Aurora, North Carolina Mine, Fossil Hunting Trip Report

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PCS Mine, NC

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Aurora. NC:

Back in Business - Spring Fossil Hunting Trip, March 2007

Fossil hunters getting ready to collect in the mine
Collectors getting ready to start off the spring 2007 season

The fossil collecting area in the PCS phosphate mine
This is currently the collecting area for the spring 2007 season. It's a fairly large area that starts at the ramp to the left, which leads to a bridge. It extends to approximately 4 or 5 ridges past the bridge. The collecting area may expand as the pit widens.

Our first fossil trip of the year started off with a bang. We went to Antarctica in search of various undescribed dinosaur species with a Russian research team. Oops... I mean we went to Aurora for the spring 2007 season.

The plan was to leave a day early at 1:00 am to try our luck at Green’s Mill Run. After accidentally sleeping in, Amy and I departed our commonwealth promptly at 5:30 am hitting rush hour in various cities. The fossil bus arrived at Green’s Mill Run 10 hours later. All excited, we leaped from the car into our waders. We then leaped into the stream and quickly leaped out, as the water level was VERY high. That morning, there were severe storms. I assumed the storms would help the fossil scene at the stream. Instead, it just submerged it. We spent a few hours leapfrogging about, not finding much. Finally, deciding we are not leapfrogs; we left the stream to head to our B&B winery for some R&R.

The next day was our Aurora trip. About 40 some eager beavers joined us for the opening of the spring season. The collecting area looked great. Guides spoke of ample Yorktown and ample collecting space. They were right! Off we went into the mine. After searching for a few hours and only finding broken makos, I started to get disillusioned. Finally, Amy found a beautiful 2 7/8” meg. She showed it to me, and I quickly yelled, “Find a bigger one!” Luckily I said that, because she took those words to heart. About an hour later, she shouted something across one of the ridges at me. The wind carried her faint words… “I found a bigger one!” She had found a reworked 4 5/8” meg. The serrations were missing, but it still looked great! The day ended with me being megless, but hey, Amy found two. I wasn’t complaining. This had been a VERY good day at Aurora. By days end, many people had megs, including a beautiful 6+” meg.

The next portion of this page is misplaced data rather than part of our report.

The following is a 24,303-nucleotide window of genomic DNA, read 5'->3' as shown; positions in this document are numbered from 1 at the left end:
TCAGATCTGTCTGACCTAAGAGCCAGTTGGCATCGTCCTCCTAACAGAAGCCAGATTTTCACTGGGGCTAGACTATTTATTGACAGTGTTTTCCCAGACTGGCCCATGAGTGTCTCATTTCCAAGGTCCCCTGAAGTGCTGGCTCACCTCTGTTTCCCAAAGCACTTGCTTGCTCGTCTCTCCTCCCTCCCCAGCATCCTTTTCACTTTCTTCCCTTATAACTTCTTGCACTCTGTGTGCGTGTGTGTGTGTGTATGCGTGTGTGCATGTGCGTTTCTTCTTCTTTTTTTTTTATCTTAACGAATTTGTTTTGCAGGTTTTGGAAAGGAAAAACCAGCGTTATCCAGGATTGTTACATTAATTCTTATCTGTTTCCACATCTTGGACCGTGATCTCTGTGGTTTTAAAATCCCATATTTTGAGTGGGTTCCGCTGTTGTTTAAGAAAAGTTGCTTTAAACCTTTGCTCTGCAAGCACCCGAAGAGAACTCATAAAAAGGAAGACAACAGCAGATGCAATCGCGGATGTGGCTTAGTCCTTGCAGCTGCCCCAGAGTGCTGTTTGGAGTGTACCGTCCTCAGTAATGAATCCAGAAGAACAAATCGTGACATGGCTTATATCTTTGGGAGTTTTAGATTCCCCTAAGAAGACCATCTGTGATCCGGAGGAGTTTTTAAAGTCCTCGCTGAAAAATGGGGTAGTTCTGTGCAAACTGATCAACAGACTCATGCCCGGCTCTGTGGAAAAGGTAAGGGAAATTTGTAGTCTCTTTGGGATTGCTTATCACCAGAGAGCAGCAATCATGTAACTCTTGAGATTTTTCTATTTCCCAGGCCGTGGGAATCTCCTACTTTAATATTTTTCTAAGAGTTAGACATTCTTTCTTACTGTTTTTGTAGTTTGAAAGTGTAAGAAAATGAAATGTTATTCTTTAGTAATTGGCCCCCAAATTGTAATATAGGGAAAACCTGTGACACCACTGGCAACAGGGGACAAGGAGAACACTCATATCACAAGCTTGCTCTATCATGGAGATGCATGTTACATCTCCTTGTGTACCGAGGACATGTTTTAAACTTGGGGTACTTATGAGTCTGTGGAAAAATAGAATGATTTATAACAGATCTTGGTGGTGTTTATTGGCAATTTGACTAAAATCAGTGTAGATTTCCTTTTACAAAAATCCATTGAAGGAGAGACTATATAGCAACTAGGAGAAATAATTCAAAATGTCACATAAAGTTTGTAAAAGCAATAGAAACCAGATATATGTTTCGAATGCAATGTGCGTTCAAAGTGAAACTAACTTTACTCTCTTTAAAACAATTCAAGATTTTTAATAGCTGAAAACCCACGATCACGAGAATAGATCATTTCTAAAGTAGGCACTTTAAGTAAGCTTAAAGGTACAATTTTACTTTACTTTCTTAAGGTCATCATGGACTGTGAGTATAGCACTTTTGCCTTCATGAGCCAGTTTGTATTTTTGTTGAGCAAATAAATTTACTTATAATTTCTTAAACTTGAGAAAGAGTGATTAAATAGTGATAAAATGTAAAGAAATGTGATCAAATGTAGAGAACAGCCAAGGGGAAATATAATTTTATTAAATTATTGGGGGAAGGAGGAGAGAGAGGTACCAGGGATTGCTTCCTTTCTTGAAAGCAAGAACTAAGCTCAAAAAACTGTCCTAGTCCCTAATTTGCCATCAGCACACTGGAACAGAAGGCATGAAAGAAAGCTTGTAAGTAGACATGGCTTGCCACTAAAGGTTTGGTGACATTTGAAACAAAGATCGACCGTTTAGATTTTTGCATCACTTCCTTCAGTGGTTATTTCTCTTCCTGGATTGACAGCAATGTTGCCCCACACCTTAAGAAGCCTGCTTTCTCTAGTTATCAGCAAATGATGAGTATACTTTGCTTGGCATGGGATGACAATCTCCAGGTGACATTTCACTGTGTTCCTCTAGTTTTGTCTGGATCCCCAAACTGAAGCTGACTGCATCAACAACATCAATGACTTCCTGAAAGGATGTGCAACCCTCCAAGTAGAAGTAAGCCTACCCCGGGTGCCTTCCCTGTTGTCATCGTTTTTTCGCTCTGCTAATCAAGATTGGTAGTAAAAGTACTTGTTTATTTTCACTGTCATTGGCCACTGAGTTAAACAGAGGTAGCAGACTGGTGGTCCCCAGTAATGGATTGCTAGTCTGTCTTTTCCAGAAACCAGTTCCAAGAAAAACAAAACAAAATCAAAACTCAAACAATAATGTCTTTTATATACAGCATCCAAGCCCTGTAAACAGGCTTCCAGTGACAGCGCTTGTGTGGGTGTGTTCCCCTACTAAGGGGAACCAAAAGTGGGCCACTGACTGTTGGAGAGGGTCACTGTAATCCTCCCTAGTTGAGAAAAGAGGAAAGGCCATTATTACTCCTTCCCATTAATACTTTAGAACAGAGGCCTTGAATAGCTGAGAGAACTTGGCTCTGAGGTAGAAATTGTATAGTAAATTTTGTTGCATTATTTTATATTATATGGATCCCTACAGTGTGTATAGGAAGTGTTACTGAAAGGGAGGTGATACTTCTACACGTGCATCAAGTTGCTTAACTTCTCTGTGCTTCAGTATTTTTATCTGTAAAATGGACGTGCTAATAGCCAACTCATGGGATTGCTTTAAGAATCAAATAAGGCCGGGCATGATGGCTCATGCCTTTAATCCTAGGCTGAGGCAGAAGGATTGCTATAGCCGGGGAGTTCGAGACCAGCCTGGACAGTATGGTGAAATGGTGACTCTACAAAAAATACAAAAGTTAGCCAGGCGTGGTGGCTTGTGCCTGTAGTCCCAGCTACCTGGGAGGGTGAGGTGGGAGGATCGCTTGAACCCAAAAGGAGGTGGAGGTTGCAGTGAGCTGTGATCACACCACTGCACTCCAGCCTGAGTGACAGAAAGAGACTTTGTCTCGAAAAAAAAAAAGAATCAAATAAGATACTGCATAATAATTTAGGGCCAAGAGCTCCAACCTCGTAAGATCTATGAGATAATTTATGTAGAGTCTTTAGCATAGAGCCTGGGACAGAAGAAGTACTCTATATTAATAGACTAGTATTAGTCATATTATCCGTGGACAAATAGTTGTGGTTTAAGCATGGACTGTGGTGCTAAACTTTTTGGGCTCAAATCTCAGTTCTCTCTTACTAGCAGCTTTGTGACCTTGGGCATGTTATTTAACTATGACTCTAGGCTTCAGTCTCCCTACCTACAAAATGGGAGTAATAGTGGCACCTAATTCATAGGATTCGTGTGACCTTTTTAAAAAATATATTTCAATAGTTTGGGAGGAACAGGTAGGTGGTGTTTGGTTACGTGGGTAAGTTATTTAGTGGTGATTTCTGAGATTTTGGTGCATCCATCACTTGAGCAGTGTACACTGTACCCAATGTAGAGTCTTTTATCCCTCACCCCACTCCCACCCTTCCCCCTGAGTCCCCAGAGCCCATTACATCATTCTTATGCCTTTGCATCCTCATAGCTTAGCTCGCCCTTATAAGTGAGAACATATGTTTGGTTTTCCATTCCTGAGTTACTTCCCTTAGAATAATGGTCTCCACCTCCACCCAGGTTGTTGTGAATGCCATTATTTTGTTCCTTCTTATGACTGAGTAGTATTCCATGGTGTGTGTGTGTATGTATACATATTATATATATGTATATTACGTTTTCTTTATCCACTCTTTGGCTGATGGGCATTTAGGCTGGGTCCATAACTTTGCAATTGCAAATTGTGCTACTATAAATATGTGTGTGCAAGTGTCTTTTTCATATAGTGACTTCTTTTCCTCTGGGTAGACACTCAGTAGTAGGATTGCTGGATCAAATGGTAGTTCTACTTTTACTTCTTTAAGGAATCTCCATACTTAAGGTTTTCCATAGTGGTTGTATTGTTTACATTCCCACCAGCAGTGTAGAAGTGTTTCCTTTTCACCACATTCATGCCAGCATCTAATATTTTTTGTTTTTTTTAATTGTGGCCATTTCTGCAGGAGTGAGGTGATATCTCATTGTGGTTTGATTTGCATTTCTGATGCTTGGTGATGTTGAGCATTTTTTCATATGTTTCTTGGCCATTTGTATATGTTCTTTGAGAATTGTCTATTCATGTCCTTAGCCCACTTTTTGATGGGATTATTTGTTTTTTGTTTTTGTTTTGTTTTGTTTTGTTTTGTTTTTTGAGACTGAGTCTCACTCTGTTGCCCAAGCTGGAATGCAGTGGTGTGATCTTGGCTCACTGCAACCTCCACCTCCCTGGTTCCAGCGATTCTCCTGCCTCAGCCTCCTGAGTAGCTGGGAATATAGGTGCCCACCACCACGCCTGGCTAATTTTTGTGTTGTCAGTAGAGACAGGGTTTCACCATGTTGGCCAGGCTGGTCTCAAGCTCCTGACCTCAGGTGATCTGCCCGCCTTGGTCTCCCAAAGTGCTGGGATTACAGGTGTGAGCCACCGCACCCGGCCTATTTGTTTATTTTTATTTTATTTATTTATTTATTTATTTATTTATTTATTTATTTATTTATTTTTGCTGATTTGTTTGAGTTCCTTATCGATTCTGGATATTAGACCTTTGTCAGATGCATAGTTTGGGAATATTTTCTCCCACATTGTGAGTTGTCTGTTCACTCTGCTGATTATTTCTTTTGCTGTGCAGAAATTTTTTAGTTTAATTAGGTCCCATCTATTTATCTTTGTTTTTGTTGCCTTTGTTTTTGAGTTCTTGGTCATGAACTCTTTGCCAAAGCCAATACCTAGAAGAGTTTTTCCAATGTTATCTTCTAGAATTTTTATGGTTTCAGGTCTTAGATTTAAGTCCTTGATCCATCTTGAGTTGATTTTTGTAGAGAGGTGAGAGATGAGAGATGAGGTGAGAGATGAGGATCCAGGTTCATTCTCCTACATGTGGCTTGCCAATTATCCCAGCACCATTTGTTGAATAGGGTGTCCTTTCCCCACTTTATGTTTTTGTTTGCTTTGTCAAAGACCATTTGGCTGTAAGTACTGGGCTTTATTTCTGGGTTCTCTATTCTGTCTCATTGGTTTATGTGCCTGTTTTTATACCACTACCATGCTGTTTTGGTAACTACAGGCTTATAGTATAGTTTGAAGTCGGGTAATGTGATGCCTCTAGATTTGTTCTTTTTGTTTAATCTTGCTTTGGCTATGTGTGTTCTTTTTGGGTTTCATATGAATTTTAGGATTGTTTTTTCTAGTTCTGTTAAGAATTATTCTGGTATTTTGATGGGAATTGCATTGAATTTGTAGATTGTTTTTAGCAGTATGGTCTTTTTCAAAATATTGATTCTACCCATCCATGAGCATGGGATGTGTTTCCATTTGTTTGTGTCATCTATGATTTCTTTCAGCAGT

Thank you PCS for allowing us to collect!

As one can see, too much rain may be a bad thing this season.

view of the fossil hunting area in the mine
The area has very good topography. The ridges are steep, thus maximizing the search area.

on top of a fossil ridge!
Amy on the top of a ridge.

Fossils are often found in runnoff ditches
There are also countless drainage ditches to search.

Fossils Found

fossils found on the first day of fosisl hunting - including two megalodon shark teeth and a squalodon
Here are our finds for the day. Among them are 2 nice megs and a partial squalodon incisor. All of the large makos have root damage.

A large fossil megalodon shark tooth that we found in the mine
Here is the 4 5/8" (slant height) meg when found.

A smaller fossil megalodon shark tooth found in the mine
Here is the 2 7/8" (slant height) meg when found.
fossil megalodon shark tooth

Thus ends our spring trip to Aurora, NC